The Trump administration plans to announce new sanctions against Venezuela next week, the U.S. Special representative for Venezuela, Elliott Abrams, told a Miami audience on Friday.
While Abrams did not specify who, of what entities would be targeted, he hinted in an interview with Univision News that they could be related to events in Caracas last weekend when the regime of Nicolas Maduro sought to mount a parliamentary coup to prevent the re-election of the popular opposition-leader Juan Guaido as head of the National Assembly.
“There will be additional sanctions next week,” he said during a panel discussion on ‘Venezuela: What to Do?’ the ‘State of the World’ at Florida International University. “We are exploring other ways to put pressure on the regime,” he added.
Since taking office President Donald Trump has steadily ratcheted up pressure on the Maduro regime with sanctions targeting his inner circle and military leaders designed to punish corruption and cut off revenue from the once oil-rich South American nation which has seen its economy fall apart under two decades of socialist rule. However, on Thursday Secretary of State Mike Pompeo appeared to hold out an olive branch to Maduro, saying that “negotiations could open the path out of the crisis through a transitional government that will organize free and fair elections.”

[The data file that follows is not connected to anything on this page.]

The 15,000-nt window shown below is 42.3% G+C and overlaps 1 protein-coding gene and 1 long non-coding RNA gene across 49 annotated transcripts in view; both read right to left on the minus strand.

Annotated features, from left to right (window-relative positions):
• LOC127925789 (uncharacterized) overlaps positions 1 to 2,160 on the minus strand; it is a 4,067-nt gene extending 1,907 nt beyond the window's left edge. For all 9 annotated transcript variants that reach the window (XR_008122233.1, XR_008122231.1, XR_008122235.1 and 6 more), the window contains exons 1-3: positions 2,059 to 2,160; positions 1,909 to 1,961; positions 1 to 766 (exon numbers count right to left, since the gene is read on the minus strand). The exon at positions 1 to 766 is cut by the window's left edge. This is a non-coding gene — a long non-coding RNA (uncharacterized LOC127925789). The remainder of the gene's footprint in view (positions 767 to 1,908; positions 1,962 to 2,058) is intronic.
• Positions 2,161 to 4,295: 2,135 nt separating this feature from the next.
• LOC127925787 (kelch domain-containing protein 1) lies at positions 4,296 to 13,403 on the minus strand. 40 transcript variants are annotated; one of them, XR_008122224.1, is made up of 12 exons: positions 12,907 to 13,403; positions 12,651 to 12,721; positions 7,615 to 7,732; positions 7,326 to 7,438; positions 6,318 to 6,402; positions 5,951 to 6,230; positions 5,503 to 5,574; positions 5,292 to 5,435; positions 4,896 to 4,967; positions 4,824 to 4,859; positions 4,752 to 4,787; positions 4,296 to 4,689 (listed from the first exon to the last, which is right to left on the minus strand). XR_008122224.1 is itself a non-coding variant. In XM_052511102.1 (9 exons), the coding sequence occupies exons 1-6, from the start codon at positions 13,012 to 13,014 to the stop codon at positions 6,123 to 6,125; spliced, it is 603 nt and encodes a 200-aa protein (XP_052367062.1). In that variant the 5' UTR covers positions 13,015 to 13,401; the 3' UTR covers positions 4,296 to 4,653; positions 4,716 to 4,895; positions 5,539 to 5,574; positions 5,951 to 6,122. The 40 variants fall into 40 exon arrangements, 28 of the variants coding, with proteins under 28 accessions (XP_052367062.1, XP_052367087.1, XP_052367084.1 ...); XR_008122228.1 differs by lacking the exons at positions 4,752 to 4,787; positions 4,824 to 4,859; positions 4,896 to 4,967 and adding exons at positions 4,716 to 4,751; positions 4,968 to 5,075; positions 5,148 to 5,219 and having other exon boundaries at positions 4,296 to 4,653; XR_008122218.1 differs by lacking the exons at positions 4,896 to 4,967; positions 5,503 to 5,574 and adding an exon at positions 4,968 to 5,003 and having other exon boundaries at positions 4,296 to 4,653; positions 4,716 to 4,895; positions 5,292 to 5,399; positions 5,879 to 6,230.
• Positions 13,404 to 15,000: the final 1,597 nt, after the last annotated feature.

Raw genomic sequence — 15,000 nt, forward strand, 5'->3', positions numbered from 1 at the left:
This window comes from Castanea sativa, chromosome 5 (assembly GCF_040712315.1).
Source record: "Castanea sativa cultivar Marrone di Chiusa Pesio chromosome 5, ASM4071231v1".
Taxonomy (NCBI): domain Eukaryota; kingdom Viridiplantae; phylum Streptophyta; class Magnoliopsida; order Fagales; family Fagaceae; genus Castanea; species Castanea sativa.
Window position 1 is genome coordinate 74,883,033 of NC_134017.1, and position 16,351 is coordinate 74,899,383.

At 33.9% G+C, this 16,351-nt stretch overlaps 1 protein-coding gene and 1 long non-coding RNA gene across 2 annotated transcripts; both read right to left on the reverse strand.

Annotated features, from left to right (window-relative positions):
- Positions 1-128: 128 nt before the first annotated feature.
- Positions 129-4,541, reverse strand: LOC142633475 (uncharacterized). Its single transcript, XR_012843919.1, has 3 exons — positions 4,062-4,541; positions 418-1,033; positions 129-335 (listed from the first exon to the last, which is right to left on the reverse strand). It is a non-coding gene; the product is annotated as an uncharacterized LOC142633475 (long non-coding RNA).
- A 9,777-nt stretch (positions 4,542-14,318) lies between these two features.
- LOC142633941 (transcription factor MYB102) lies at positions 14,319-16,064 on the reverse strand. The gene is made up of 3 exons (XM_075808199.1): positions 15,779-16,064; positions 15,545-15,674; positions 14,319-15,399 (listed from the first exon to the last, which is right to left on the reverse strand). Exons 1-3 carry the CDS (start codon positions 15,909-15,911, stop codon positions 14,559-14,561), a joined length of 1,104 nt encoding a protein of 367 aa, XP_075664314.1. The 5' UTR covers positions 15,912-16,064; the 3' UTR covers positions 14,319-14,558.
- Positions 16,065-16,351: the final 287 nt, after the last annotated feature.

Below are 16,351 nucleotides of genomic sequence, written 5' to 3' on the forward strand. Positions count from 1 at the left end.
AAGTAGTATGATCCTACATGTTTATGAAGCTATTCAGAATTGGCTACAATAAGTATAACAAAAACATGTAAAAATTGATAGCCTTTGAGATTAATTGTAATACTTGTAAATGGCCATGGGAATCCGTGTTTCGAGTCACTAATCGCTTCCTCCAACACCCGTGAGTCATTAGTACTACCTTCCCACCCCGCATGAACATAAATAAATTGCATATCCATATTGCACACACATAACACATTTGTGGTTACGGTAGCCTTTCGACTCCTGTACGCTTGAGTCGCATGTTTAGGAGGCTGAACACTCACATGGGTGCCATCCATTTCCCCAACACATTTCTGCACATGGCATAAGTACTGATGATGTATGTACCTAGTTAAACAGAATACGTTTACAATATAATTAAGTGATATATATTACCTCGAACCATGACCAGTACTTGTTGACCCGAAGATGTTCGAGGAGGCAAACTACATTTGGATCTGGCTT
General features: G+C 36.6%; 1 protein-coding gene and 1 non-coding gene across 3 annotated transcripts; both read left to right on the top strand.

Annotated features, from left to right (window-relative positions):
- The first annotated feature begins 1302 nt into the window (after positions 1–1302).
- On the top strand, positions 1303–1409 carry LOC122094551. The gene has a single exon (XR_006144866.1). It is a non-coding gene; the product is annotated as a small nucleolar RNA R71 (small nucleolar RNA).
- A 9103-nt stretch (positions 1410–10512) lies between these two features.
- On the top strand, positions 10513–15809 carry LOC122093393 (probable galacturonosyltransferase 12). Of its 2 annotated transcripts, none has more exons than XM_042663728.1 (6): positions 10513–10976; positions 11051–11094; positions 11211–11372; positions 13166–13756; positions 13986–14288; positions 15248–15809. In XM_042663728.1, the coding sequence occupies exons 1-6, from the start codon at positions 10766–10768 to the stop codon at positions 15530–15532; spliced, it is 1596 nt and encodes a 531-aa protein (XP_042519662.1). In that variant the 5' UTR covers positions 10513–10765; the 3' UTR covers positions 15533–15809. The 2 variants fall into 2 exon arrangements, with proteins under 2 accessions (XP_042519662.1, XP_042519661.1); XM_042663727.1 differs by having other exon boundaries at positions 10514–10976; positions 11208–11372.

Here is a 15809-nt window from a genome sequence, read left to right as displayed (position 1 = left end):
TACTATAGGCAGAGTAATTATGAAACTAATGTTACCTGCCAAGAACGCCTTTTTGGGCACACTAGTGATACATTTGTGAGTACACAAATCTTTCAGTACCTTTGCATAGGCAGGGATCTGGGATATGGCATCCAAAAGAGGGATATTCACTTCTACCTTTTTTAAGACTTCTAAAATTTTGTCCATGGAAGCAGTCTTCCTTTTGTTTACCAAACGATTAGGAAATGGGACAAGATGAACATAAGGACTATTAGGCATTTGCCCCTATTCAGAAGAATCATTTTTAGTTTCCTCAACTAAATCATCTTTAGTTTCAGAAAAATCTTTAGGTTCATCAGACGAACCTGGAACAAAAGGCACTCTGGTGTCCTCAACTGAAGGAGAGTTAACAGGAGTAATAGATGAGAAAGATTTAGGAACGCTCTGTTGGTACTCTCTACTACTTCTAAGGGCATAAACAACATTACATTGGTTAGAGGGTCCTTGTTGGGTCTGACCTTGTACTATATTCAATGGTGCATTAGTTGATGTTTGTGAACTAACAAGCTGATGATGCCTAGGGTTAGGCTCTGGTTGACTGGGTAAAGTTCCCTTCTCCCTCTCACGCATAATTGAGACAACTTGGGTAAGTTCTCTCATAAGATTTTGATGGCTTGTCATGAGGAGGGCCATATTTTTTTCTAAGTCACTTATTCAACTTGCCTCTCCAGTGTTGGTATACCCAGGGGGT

Some analysts took that to mean that the White House is backing away from its aggressive policy of seeking the immediate removal of Maduro from power. The Trump’s administration has been skeptical of Norway-mediated talks involving representatives of Maduro and Guaido.
Abrams said that the U.S. would continue to use sanctions as a tool to bring about a democratic transition in Venezuela. A commitment to free and fair elections was not something “that will fall from the sky,” added Abrams, noting that both negotiations – and sanctions – were needed to force the Maduro regime to allow a return a democratic rule.
While Abrams said he would not discuss details of the new sanctions, he told Univision News that the Trump administration was seeking to identify those persons responsible for the bribery of some former opposition members of the National Assembly, with as much as $500,000 each, as part of Maduro’s effort to retake control the opposition-dominated legislative body at the weekend. One of the possible targets could be Luis Parra, a former opposition deputy who is accused of taking political bribe money. Parra sought to be sworn in as Assembly president on Sunday after soldiers prevented Guaido, and deputies loyal to him, from entering the building.
“This was a move of desperation,” said Abrams. “The regime was counting votes … and they couldn’t intimidate or bribe enough people,” so they were forced to resort to strong-arm tactics, he added.
Maduro has called Guaido a U.S.-backed puppet and blames the United States for the economic catastrophe that has forced millions to flee the country.
The National Assembly has been a thorn on Maduro’s side ever since Guaido was elected as Speaker a year ago, making him the interim president of Venezuela in the eyes of the democratic world after Maduro’s term ended in January last year.
Maduro still calls himself the legitimate president and continues to exercise power in Venezuela, thanks to the support of the military and countries like Russia, China and cuba. But more than 50 countries did not recognize his re-election in 2018 due to allegations of massive fraud.